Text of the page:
Taking a leisurely cruise to Hawaii from the west coast of North America is one of the most relaxing and luxurious ways to visit this tropical paradise. And while the destination is spectacular, getting there and back can be half the fun.
We arrived in San Pedro (the port for Los Angeles) on a sunny fall afternoon where we boarded our cruise ship to begin our 14-night return voyage to the Hawaiian Islands.
Rather than fly directly to Hawaii and take a seven-day inter-island cruise from Honolulu, we had decided to make the voyage the old-fashioned way: sailing from the west coast of America across the Pacific Ocean for four and a half days in each direction. Compared to six hours aboard a cramped airplane, it just seemed like a more romantic and relaxing way to reach our Polynesian Paradise.
So while the unlucky souls on their way to Hawaii by airplane had to sit in cramped seats, eating tasteless food and fighting their way to the washroom, we were relaxing by the pool, dining in fabulous restaurants, enjoying exotic spa treatments and being entertained by a talented troupe of dancers and singers each night. That’s why large ships are so popular for ocean-going crossings – there’s so much to do that it’s almost impossible to experience every one of the ship’s amenities before the voyage is over.
For example, on our way to Hawaii we:
* Took four treatments in the Lotus Spa, including a Lime and Ginger Salt Scrub, a facial, Swedish massage and haircuts for formal night;
* Ate in five different restaurants including the Salty Dog Gastropub, the Crown Steak and seafood grill, and Café Caribe, a Caribbean/Mediterranean Buffet;
* Worked out in the gym and enjoyed the fresh ocean air while walking laps of the ship on the Promenade Deck;
* Attended the Maître D’s Wine Club, a 90-minute wine lecture and tasting with canapés and great wines including Veuve Cliquot Champagne and Opus One Cabernet Sauvignon;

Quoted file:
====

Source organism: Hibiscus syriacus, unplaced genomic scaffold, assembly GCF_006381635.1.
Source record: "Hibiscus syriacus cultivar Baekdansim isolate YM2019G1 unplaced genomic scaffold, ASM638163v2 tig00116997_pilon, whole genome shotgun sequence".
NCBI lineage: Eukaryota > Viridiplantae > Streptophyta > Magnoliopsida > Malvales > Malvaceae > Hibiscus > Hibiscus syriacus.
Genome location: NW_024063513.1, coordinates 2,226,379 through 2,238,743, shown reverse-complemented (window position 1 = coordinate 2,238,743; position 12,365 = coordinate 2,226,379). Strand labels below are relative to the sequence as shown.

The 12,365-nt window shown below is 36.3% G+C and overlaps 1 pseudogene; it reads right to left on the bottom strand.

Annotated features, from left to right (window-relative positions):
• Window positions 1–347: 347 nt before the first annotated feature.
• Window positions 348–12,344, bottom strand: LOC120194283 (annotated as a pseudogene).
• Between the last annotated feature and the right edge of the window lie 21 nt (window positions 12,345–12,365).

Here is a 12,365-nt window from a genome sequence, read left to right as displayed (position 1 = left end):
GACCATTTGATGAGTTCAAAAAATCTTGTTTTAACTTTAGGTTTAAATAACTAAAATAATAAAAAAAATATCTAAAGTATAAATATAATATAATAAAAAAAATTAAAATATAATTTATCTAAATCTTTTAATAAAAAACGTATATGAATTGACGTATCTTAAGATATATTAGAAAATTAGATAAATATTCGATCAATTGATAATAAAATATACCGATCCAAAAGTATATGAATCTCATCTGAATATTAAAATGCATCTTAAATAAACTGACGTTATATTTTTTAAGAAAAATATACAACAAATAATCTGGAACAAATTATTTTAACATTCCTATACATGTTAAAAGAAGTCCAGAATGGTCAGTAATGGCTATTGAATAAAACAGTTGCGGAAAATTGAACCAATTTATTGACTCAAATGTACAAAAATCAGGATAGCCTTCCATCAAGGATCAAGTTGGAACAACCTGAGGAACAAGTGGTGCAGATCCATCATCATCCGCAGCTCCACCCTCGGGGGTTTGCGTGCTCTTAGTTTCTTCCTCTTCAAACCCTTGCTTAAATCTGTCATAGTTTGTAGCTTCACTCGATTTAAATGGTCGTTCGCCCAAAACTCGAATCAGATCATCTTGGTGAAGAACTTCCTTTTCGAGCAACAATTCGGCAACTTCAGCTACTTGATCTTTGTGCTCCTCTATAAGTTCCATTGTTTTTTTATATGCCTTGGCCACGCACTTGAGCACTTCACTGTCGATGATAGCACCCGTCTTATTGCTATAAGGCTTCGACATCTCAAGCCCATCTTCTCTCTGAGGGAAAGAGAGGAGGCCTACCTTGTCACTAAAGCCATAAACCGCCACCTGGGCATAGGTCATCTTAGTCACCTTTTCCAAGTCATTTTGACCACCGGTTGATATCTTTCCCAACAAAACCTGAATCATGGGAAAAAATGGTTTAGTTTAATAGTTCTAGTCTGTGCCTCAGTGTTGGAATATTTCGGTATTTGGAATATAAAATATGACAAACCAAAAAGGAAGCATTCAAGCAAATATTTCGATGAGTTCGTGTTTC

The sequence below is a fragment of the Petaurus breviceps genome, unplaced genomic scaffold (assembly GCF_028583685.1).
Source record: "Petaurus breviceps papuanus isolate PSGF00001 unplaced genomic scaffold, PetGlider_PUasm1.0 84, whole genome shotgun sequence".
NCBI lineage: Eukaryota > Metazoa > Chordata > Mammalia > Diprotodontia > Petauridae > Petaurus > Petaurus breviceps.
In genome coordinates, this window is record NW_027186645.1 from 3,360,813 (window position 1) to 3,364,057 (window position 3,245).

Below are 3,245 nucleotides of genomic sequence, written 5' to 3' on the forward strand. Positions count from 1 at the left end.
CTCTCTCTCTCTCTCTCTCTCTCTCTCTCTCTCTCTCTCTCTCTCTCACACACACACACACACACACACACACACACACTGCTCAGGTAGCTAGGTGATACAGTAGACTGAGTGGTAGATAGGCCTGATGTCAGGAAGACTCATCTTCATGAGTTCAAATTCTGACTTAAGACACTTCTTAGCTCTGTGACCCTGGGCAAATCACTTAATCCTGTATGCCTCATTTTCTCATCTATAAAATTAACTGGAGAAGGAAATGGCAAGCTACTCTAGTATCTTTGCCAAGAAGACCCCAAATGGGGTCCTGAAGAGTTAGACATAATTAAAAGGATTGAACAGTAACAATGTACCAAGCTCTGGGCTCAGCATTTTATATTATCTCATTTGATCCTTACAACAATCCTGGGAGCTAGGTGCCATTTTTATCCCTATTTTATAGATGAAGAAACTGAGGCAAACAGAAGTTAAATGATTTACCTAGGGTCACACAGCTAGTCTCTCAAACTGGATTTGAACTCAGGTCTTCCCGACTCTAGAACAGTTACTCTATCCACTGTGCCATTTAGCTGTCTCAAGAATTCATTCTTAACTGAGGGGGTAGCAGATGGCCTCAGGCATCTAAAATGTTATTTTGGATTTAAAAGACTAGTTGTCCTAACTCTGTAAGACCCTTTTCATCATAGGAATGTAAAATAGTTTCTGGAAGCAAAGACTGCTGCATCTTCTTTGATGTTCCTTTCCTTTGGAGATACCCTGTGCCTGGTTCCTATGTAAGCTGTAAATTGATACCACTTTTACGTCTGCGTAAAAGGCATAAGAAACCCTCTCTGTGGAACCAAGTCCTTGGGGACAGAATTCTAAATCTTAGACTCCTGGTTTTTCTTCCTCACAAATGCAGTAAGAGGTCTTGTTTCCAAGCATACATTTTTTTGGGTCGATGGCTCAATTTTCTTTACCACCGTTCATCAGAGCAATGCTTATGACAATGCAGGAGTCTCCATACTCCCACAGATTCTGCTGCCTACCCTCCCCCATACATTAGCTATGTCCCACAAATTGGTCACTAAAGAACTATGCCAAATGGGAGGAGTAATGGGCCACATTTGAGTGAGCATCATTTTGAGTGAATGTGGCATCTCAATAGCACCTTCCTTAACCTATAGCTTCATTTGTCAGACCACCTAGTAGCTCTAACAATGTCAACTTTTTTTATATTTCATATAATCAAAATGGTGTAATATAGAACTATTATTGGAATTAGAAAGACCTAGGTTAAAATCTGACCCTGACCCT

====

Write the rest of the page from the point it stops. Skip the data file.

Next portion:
* Soaked up the sun by the pool and watched a Hollywood flick at the outdoor Movies “Under the Stars” cinema;
* Strolled through the shops and boutiques in the three-storey atrium area and picked up some duty-free wine and jewelry;
* Sipped cocktails and listened to live music in several bars including the Wheelhouse, the Explorers’ Club, and the Promenade Bar;
* Nibbled on pre-dinner snacks of sushi and tapas at the Vines Wine Bar;
* Danced at the Vista Lounge and Skywalker’s Nightclub overlooking the stern; and,
* Dressed up in our best duds for the Captain’s Formal Welcome Party where we drank from a champagne waterfall.
If you’re starting to think that all this luxury and comfort must cost a pretty penny, think again: the fare for a 14-night return cruise in an inside cabin starts at just US$1,499 per person (we chose a balcony cabin for $2,300), or less than the cost of a return business-class airplane ticket to Hawaii.
After making our way across the Pacific Ocean, we finally arrived in Honolulu five days later well rested and without any jet lag – another huge benefit of sailing long distances by cruise ship. As a result, we were ready to hit the ground running and take full advantage of the many shore excursions available to us.
Later that evening, our ship sailed to Kauai where we spent a full day, as we did in Hilo and Maui the following days. While a single day in each port was far too short for such a gorgeous destination, it did provide us with a great taste of Hawaii and whet our appetites for a return trip in future.
(Princess Cruises offers voyages to Hawaii that leave and return to Los Angeles, San Francisco and Vancouver. In future posts, I’ll be sharing our adventures during shore excursions in our favourite Hawaiian ports of call.)